If people are not aware of the ME, PSP, AGESA, FSP, BinaryPI, and a host of other proprietary components, they naturally take the statements above at face value and assume that installing coreboot on their machine (or paying for coreboot support for their system) allows them to replace the entire proprietary firmware with an auditable, fast, secure OpenSource firmware.

If people are confusing coreboot with ME, PSP, AGESA, FSP, BinaryPI, etc. then that is indeed a problem.
One of the problems as I see it is that coreboot is really two different projects with two different goals right now, under the same label.  One is the native init project, which at the moment is only viable for RISC-V, POWER, and certain ARM SoCs.  The other is the open glue project for vendor binaries, which is not well understood at this time among much of the open source community, but seems to have significant support from vendors like Google, Intel, and AMD.

I don't see the latter as a project goal, it's just something that enables coreboot to be used in non-libre platforms.
Complicating matters, the trademark "coreboot" is currently known to some members of the public as a trusted (albeit limited in compatibility) fully open source replacement for their exiting board level firmware.  When the word "coreboot" is used, very few people think of the glue project.  Do we want to dilute / shift the coreboot trademark / branding to the glue part of the project, or do we want to somehow reserve "coreboot" for the native init part of the project?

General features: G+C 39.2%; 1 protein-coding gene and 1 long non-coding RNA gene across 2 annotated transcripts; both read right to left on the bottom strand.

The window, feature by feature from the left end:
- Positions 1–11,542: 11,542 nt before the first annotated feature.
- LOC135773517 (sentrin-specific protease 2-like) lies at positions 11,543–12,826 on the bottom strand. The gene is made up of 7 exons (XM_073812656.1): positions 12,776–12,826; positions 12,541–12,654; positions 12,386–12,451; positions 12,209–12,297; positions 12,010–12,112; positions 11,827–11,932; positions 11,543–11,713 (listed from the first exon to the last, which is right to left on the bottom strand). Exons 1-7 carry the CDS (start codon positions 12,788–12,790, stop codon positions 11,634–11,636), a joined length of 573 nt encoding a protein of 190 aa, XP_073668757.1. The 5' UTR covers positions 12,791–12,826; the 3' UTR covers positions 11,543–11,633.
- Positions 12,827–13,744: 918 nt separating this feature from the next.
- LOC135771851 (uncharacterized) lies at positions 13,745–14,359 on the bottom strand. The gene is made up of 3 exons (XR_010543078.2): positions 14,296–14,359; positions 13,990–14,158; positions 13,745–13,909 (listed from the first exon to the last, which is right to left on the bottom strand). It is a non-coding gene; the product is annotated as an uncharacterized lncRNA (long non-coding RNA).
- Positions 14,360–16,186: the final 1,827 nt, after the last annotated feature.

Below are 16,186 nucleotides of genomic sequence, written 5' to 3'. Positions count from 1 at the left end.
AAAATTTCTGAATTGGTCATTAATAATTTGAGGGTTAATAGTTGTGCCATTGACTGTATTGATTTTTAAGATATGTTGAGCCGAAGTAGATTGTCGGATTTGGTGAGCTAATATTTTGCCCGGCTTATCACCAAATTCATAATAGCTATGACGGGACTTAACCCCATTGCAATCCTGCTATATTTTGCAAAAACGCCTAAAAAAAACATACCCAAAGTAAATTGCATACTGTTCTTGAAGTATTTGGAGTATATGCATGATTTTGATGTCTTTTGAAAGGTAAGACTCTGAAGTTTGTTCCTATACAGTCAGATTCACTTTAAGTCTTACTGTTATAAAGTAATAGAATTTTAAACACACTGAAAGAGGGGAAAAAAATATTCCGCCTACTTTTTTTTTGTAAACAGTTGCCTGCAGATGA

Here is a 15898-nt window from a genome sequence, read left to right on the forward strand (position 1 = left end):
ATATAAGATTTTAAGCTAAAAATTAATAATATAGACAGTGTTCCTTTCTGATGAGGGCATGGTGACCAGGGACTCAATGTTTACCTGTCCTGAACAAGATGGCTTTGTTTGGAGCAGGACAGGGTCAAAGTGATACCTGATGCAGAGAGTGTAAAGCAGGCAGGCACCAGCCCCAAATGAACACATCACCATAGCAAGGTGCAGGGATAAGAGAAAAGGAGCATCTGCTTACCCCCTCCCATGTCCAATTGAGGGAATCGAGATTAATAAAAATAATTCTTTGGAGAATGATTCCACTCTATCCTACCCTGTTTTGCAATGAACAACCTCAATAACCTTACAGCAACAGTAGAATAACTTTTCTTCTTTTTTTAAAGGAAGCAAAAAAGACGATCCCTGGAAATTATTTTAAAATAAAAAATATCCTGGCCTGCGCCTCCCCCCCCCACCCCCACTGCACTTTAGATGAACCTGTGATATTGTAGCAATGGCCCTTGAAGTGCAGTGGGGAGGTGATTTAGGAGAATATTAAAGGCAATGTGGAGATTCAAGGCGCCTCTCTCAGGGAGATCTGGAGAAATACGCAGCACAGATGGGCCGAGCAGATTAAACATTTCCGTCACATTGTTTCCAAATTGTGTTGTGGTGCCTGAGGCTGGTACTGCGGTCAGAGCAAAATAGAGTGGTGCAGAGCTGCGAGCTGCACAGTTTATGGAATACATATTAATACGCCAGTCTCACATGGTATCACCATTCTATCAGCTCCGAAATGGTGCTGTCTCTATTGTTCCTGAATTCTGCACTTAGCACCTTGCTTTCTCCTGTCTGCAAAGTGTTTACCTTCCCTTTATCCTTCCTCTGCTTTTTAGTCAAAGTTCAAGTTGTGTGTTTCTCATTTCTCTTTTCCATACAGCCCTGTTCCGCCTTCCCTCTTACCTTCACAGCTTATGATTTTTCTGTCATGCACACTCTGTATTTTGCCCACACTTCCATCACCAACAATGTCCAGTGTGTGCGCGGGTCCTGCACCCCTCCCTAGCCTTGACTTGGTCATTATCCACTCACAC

Similar points have been made about Linux supporting binary modules. I'm not convinced that conflating the project's openness with that of third-party modules is helpful.

The heading could read something like "Flexible, open source frameworks for system firmware"

and the detailed description could read "coreboot is an extensible firmware platform that aims to provide a minimal boot environment for modern computers and embedded systems.  As an Open Source project it provides a flexible framework for insertion of vendor specific firmware modules, and on open ISA platforms aims to provide a fully open, auditable boot process with maximum control over the technology."

Adding the word "framework" somewhere in there could be useful. I'm don't think the rest needs to change, at least not much. The goal is always to provide maximum openness, auditability, and control. The hard part is conveying that one cannot achieve this goal 100% on many platforms (especially in the x86 world).